John Ibbotson is not your average managing director in the retail sector.
The straight-talking Yorkshireman first learnt the retail trade by working his way up through the managerial ranks in UK supermarkets before becoming a consultant who works with retail brands to improve their efficiency and profitability.
However, these days his skills are particularly in demand in dangerous and less democratic nations, or countries where corruption is rife.
In the past three months alone, Ibbotson finished up a major three-year retail project in Palestine, worked with a client on the ground in Iran, and even visited eastern Ukraine, the conflict zone annexed by Russia.
In the past, he’s worked on projects in Canada, Nigeria, Turkey, Russia and even Barbados.
So, why these countries? As the head of Retail Vision, Ibbotson works with clients to help them implement a retail business model that emulates the UK’s world-renowned, customer-centric retail industry.
“We’ve spent the last 15 years going worldwide, installing retail best practice in other retailers,” Ibbotson told Retail Gazette.
“UK retailing is developed. There’s very little disorganised retail in the UK, but if you go worldwide there’s still lots of countries where disorganised retailing accounts for over 60 per cent of the market.”
“If you take Palestine, it’s 90 per cent of the market.
“So there’s much more opportunities in places like Palestine, Africa, and the old Eastern Bloc, where you’ve only had modern retailing for 20 years.”
Ibbotson said he and his team don’t actively seek clients from these countries.
“We don’t choose [these countries] because they’re war-torn, or corrupt. Normally people approach us from the country. We go when we’re asked,” he said.
“They’re either investors or they are oligarchs looking to invest in modern retailing.”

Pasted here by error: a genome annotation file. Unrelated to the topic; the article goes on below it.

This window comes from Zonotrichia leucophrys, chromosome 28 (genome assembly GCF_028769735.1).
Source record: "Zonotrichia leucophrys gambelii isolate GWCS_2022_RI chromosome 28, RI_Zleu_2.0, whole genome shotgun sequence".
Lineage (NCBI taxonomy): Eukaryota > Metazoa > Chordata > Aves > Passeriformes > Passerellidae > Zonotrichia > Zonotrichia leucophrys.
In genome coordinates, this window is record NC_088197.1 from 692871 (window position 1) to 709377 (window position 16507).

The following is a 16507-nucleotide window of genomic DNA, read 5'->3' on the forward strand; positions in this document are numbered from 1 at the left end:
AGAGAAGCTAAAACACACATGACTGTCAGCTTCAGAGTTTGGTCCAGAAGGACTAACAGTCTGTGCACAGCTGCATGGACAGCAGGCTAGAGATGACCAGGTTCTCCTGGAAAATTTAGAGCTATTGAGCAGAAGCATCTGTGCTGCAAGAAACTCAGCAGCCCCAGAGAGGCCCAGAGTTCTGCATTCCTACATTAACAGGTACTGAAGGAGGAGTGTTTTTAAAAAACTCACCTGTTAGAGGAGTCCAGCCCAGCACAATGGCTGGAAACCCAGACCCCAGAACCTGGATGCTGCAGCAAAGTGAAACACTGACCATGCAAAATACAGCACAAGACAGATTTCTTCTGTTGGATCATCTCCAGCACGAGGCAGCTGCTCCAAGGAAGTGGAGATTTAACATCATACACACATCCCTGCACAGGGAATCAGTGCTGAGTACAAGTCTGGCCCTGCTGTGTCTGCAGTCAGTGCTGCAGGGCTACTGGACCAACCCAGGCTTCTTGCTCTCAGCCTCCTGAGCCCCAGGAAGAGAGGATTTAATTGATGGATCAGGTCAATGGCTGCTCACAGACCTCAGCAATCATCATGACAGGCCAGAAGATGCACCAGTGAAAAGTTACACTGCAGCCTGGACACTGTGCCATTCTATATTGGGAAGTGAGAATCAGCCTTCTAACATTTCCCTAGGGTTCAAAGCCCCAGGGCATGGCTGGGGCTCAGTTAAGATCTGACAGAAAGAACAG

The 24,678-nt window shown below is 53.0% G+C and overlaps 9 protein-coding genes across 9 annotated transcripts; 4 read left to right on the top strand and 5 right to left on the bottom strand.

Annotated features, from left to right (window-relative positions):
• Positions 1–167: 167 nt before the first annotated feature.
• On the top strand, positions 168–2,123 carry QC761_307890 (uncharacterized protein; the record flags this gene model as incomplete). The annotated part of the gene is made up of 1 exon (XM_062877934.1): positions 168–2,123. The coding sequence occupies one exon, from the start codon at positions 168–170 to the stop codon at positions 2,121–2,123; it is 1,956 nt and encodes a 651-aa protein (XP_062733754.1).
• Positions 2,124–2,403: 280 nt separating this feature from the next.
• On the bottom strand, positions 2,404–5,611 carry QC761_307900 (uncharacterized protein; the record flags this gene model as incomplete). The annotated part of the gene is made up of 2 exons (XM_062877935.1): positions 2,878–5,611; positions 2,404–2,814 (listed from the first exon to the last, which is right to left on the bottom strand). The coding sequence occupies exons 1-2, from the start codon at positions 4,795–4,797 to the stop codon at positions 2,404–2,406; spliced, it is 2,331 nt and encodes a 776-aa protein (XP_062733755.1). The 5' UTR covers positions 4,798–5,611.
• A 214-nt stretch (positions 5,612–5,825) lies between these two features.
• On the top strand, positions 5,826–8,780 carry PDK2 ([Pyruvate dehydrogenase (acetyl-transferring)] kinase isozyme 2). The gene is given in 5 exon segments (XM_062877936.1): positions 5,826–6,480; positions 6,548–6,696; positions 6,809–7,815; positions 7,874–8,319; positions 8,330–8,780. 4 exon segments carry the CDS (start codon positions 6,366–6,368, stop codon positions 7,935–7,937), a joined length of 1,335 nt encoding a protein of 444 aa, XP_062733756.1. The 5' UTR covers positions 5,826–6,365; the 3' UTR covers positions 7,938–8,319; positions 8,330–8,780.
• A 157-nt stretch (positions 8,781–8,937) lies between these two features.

Ibbotson said the clients he works with all have one thing in common: they want to adapt a western-style retail business model to attract more customers.
However, it’s not that simple. The laws and infrastructure provision of whatever country he is in makes Ibbotson’s job challenging.
“Other companies like Tesco or Carphone Warehouse might go in there and try on their own. But indigenous retailers come to me and say they want to be like Tesco, or they want to be like Carphone Warehouse.
“So we go in and analyse the opportunity, or we tell them there might not be an opportunity.
“When we first went to the Ukraine, you couldn’t do a Carphone Warehouse because the provision of the mobile phone network is completely different. Nobody would buy a contract and their phones are cheap.
“So you couldn’t take a Carphone model and put it in the Ukraine, because you couldn’t get the airtime to subsidise the device.”
Another factor Ibbotson always took into account was the average household income – in US dollars – of the host country.
“In every developing country if you can get a household income of $10,000 a year, they can afford a supermarket,” he said.
“And then the higher the income, the more they can afford. Next is bikes, then scooters, and then you have cars.
“That’s what happened in China. In fact the middle class in China and India is bigger than the population of the UK. All of a sudden the market has mushroomed, and that’s happened in the last 20 years in all the developing countries. Still to happen in Africa, however.”
Ibbotson also has his fair share of “crazy” stories from globe-trotting career.
For example, when he was working for one of Ukraine’s major electrical retailers recently, senior management were one day told the company was not paying enough in "taxes" – code word for bribes.
He remembers how the next day, two truckloads of what can be described as the “tax police” – armed with Kalashnikovs – showed up and ripped out all the company's servers.
Ibbotson said it took 10 days before things were operating normally again, but only because senior management paid the bribes that were owed.
He also recalled incidences where he was paid his due in cash, via wads of £50 notes that he suspected could’ve been fake, and how many of the countries he has worked in does not have an official body equivalent to the UK’s Companies House to keep businesses in check.
Ibbotson said he steered clear and avoided moments where, if the situation were to happen in the UK instead, he would essentially be breaking the law.
However, he always strived to develop a business model for clients that made them successful, consumer-centric retailers.
“Where’s there’s disorganised retail, people want what we’ve got. The hook is that British retail is the best in the world,” he said.
“The only reason it’s the best in the world is that it knows what its customers want. And it knows all those processes, systems and the organisation of retail to make it customer-centric. And that what everybody else wants.
“If you know that knowledge, to give customers what they want, then you know exactly how to do a retail business.”